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December marks the 10th year since International Paper closed its doors in Bastrop

(KNOE)
Published: Dec. 21, 2018 at 12:04 AM CST
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Ten years ago, Carlton Banner was bringing in the big bucks with the help of a major money maker right in the heart of Bastrop. The International Paper Mill was more than 100 years old.

"It was alright. I enjoyed it myself," Banner said.

The mill brought in a lot of money and jobs to people like Banner, who worked nearly 35 years. All of a sudden in December 2008 the mill closed leaving hundreds without a job.

"It had been a long time since I've seen a man cry, but I actually saw real tears falling from their faces," Banner said.

Employees weren't the only ones who fell victim to the closure.

The mayor at the time, Clarence Hawkins said it effected the economy, education, and the population.

"That was the industry that was viable and no one had any reason to believe there was anything else. We use to talk about diversifying the economy, most communities do, but that was the horse we rode to get here," Hawkins said.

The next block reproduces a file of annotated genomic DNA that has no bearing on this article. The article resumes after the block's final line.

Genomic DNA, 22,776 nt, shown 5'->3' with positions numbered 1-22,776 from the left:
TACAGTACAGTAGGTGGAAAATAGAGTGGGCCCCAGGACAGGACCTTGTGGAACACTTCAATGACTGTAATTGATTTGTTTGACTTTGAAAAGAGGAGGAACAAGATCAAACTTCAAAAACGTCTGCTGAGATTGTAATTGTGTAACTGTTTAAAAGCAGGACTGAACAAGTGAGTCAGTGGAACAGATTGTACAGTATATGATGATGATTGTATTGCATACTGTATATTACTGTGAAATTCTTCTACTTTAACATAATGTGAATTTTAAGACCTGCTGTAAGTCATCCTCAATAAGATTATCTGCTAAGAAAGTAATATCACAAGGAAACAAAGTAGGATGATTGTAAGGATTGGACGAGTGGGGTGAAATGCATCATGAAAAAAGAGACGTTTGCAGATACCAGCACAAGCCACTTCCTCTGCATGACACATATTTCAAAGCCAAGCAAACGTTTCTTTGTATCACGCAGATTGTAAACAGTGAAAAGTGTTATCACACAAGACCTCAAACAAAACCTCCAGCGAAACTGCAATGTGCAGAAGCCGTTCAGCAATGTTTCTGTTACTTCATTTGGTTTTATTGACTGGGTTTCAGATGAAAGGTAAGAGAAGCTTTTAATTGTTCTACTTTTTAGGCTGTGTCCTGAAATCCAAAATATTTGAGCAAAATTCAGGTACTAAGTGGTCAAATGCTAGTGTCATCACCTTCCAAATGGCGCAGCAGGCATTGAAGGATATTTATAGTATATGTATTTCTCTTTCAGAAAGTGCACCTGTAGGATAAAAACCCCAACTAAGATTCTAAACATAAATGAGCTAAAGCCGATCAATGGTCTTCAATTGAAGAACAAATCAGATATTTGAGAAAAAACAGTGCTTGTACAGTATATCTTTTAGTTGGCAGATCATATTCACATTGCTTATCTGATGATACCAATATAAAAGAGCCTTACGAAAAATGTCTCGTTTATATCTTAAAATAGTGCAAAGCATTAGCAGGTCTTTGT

Hawkins left Bastrop after the plant closed to work for the USDA.

The new mayor, Henry Cotton said the city will make a comeback.

"We've had the fallout from the loss of I.P. and I think we're down where we needed to be to come up. Naturally we have to redefine ourselves," Cotton said.

He's talked about building the town around more business and technology and keeping people around.

Now that Hawkins moved back to Bastrop, he's working with Cotton to initiate new programs.

"I'm aware that there are programs available and that can help people believe make the contacts to the services I think they need to enjoy this American Dream," Hawkins said.

They're working on a housing project that's federally funded and will bring in new tax money.

"It sets a tone that Bastrop is not dead. That right now we have another developer developing 38 homes within a 1/4 of a mile. And it's 38 homes. Fabulous homes," Cotton said.

They want to bring hope to a town that was nearly hopeless. The project is only one way to move the city forward. Cotton said they're not looking to bring in another plant. Rather, he wants to see more technology and local business to grow.